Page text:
For many African Americans of Irish heritage, they have to first trace their ancestors back into the Southern United States. This blog will focus on “The Great Migration” which was the first massive exodus out of the South. By 1900 about 90% of blacks lived in the South. The years 1910 through 1930 (some historians see 1916-1940) saw 1.6 million blacks leaving. There are some general migration patterns, although not set in stone:
Arkansas, Kansas, Louisiana, Oklahoma, Texas westward to: Oakland and Los Angeles, California.
Arkansas, Louisiana, Oklahoma, and Texas northward to: a.) St. Louis, Missouri (onward to Quincy and Springfield in Illinois), b.) Davenport, Iowa and c.) Minneapolis, Minnesota.
Alabama, Mississippi, Tennessee northward to: a.) Louisville, Kentucky, b.) Cincinnati, Columbus, Dayton, Toledo and Cleveland, Ohio, c.) Indianapolis, Indiana, d.) Chicago, Illinois, e.) Milwaukee, Wisconsin, f.) Detroit, Michigan, g.) Pittsburgh, Pennsylvania.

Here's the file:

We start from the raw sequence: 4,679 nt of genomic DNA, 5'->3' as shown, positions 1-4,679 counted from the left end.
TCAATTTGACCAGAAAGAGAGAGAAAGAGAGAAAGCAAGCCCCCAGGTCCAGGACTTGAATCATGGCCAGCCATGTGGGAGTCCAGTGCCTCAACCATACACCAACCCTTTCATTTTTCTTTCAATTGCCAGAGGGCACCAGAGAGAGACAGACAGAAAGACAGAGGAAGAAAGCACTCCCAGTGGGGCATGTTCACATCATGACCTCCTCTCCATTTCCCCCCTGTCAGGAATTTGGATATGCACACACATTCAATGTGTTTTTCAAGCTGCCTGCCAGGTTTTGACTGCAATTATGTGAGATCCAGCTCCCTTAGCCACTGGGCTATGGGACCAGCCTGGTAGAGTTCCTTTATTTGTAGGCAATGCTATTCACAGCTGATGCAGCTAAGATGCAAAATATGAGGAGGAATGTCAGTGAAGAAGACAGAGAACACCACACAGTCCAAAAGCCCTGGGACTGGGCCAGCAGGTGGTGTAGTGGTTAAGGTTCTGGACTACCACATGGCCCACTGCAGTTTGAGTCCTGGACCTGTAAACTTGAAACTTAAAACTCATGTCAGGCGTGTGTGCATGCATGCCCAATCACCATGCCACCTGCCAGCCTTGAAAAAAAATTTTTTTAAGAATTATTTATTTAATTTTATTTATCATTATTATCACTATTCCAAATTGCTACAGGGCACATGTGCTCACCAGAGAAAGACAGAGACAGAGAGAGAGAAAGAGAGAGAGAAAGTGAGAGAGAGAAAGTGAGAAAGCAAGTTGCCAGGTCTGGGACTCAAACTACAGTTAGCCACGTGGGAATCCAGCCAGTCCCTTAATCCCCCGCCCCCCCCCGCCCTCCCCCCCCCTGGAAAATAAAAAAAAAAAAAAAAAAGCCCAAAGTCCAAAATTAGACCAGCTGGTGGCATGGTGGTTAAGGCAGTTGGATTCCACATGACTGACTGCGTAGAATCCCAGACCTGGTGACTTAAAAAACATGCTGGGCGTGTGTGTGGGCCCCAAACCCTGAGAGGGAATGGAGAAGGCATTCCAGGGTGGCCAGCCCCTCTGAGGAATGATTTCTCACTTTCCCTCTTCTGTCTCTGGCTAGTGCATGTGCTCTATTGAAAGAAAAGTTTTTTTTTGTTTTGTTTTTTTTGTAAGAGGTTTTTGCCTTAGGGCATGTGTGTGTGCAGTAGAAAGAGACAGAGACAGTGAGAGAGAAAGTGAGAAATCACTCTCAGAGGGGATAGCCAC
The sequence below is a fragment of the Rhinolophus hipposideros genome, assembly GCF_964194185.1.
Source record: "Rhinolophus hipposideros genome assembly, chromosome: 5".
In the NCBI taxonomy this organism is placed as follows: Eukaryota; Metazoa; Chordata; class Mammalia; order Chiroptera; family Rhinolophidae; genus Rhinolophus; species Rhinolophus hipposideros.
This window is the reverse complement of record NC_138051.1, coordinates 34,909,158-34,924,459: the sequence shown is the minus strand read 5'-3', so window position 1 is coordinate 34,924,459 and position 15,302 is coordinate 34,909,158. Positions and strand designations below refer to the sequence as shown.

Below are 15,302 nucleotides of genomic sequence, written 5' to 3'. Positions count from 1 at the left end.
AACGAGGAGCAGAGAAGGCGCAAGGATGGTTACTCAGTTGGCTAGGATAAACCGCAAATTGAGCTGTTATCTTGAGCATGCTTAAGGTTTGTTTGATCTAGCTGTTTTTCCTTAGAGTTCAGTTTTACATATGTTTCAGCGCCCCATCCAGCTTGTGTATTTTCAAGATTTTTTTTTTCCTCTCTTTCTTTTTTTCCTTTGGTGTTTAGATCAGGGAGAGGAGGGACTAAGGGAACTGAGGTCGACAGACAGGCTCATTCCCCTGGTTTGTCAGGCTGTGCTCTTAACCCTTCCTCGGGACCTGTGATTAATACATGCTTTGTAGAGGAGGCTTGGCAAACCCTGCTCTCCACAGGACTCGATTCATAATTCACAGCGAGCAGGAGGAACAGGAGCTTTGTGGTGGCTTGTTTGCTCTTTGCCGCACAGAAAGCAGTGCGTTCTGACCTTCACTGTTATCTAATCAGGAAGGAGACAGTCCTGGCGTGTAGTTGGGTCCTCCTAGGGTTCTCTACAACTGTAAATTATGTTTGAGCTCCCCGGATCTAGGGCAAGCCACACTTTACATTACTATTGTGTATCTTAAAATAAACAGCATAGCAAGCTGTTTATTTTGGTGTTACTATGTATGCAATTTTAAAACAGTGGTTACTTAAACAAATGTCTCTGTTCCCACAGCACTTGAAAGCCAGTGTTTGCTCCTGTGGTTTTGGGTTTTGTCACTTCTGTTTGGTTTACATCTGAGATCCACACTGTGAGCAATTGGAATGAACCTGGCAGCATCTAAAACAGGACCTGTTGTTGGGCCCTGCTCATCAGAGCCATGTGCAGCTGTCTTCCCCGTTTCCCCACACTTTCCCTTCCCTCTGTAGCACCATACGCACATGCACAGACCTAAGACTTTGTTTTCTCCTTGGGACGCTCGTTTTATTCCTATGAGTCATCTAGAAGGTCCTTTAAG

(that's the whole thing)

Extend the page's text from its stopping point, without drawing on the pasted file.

Florida, Georgia, North Carolina, South Carolina, Virginia northeastward to: a.) Richmond, Virginia, b.) Washington DC, c.) Baltimore, Maryland, d.) Philadelphia, Pennsylvania, e.) Newark, New Jersey, f.) Albany, New York City, Buffalo and Rochester, New York, g.) New Haven, Connecticut, h.) Boston, Massachusetts, i.) Providence, Rhode Island.
There were many reasons for leaving. Racism (lynching, terror, and Jim Crow Laws) was not the only reason. Many left seeking employment away from sharecrop farming. They took urban jobs in the service industry NOT in the factories and in the heavy industry.
Blacks replaced whites who originally held those jobs. Another reason for leaving was to provide a better education for children and have a voice. Other factors contributed, such as the Great Mississippi Flood (1927), which displaced hundreds of thousands of farm laborers.
The majority of migrants were from the rural South. Also during this time period, settling in the same cities were poor rural Europeans. Both groups were competing for the same jobs in the service industry, with the railroads, meatpacking plants and stockyards being favored.
When tracing a Great Migration family, the 1910, 1920, 1930 and newly released 1940 U.S. Census are essential tools. Once you know a state of birth, then you are ready to work backwards. This is where the adventure really begins!
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